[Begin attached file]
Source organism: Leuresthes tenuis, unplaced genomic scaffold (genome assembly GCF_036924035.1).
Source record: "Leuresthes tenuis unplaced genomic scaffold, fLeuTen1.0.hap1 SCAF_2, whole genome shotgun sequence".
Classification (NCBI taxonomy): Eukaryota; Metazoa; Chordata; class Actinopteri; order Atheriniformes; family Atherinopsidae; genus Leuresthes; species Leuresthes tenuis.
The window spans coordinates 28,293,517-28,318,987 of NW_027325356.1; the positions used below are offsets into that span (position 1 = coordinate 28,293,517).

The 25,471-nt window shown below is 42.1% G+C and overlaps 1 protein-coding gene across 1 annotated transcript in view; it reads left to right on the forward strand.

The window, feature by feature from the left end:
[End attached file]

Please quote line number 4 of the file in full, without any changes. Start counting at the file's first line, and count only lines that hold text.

The window spans coordinates 28,293,517-28,318,987 of NW_027325356.1; the positions used below are offsets into that span (position 1 = coordinate 28,293,517).